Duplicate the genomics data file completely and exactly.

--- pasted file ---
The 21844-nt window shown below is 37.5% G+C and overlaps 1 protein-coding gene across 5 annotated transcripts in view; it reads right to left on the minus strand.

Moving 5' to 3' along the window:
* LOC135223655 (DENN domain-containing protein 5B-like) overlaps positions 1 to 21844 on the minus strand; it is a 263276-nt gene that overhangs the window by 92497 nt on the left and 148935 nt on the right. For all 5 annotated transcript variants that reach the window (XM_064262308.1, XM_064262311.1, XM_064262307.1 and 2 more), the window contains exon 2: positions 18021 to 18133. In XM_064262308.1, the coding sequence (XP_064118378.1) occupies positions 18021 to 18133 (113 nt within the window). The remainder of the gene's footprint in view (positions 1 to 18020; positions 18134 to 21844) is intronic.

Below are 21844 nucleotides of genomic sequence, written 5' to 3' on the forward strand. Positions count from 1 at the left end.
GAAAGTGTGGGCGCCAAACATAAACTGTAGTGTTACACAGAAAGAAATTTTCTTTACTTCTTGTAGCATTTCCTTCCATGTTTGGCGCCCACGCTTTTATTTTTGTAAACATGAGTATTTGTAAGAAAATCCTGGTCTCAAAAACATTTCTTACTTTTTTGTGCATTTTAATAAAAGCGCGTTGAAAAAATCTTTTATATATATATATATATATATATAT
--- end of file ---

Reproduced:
The 21844-nt window shown below is 37.5% G+C and overlaps 1 protein-coding gene across 5 annotated transcripts in view; it reads right to left on the minus strand.

Moving 5' to 3' along the window:
* LOC135223655 (DENN domain-containing protein 5B-like) overlaps positions 1 to 21844 on the minus strand; it is a 263276-nt gene that overhangs the window by 92497 nt on the left and 148935 nt on the right. For all 5 annotated transcript variants that reach the window (XM_064262308.1, XM_064262311.1, XM_064262307.1 and 2 more), the window contains exon 2: positions 18021 to 18133. In XM_064262308.1, the coding sequence (XP_064118378.1) occupies positions 18021 to 18133 (113 nt within the window). The remainder of the gene's footprint in view (positions 1 to 18020; positions 18134 to 21844) is intronic.

Below are 21844 nucleotides of genomic sequence, written 5' to 3' on the forward strand. Positions count from 1 at the left end.
GAAAGTGTGGGCGCCAAACATAAACTGTAGTGTTACACAGAAAGAAATTTTCTTTACTTCTTGTAGCATTTCCTTCCATGTTTGGCGCCCACGCTTTTATTTTTGTAAACATGAGTATTTGTAAGAAAATCCTGGTCTCAAAAACATTTCTTACTTTTTTGTGCATTTTAATAAAAGCGCGTTGAAAAAATCTTTTATATATATATATATATATATATAT